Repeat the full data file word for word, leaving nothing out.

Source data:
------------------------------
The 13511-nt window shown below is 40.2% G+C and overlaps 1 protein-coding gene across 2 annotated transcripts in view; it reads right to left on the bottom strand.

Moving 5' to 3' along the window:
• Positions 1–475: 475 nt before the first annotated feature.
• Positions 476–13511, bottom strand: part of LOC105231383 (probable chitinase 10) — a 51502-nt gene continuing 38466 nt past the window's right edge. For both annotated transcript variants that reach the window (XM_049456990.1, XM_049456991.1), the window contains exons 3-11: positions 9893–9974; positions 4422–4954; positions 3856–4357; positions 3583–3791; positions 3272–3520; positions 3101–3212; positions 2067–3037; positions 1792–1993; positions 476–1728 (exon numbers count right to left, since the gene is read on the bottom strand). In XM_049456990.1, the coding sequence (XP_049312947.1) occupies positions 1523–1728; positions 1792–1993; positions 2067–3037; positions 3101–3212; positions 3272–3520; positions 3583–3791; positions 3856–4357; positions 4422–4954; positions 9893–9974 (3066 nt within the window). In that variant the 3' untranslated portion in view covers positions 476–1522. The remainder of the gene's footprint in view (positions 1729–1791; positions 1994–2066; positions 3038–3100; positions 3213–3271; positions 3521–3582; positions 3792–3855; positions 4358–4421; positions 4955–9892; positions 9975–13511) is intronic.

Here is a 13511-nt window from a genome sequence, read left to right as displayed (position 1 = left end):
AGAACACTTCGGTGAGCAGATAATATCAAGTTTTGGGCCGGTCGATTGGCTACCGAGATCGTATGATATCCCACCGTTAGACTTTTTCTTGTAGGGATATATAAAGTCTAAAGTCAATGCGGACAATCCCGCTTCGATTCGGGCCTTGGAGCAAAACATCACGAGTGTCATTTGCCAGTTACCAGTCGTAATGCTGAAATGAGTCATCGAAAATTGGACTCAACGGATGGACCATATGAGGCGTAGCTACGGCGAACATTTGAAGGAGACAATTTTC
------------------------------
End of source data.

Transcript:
The 13511-nt window shown below is 40.2% G+C and overlaps 1 protein-coding gene across 2 annotated transcripts in view; it reads right to left on the bottom strand.

Moving 5' to 3' along the window:
• Positions 1–475: 475 nt before the first annotated feature.
• Positions 476–13511, bottom strand: part of LOC105231383 (probable chitinase 10) — a 51502-nt gene continuing 38466 nt past the window's right edge. For both annotated transcript variants that reach the window (XM_049456990.1, XM_049456991.1), the window contains exons 3-11: positions 9893–9974; positions 4422–4954; positions 3856–4357; positions 3583–3791; positions 3272–3520; positions 3101–3212; positions 2067–3037; positions 1792–1993; positions 476–1728 (exon numbers count right to left, since the gene is read on the bottom strand). In XM_049456990.1, the coding sequence (XP_049312947.1) occupies positions 1523–1728; positions 1792–1993; positions 2067–3037; positions 3101–3212; positions 3272–3520; positions 3583–3791; positions 3856–4357; positions 4422–4954; positions 9893–9974 (3066 nt within the window). In that variant the 3' untranslated portion in view covers positions 476–1522. The remainder of the gene's footprint in view (positions 1729–1791; positions 1994–2066; positions 3038–3100; positions 3213–3271; positions 3521–3582; positions 3792–3855; positions 4358–4421; positions 4955–9892; positions 9975–13511) is intronic.

Here is a 13511-nt window from a genome sequence, read left to right as displayed (position 1 = left end):
AGAACACTTCGGTGAGCAGATAATATCAAGTTTTGGGCCGGTCGATTGGCTACCGAGATCGTATGATATCCCACCGTTAGACTTTTTCTTGTAGGGATATATAAAGTCTAAAGTCAATGCGGACAATCCCGCTTCGATTCGGGCCTTGGAGCAAAACATCACGAGTGTCATTTGCCAGTTACCAGTCGTAATGCTGAAATGAGTCATCGAAAATTGGACTCAACGGATGGACCATATGAGGCGTAGCTACGGCGAACATTTGAAGGAGACAATTTTC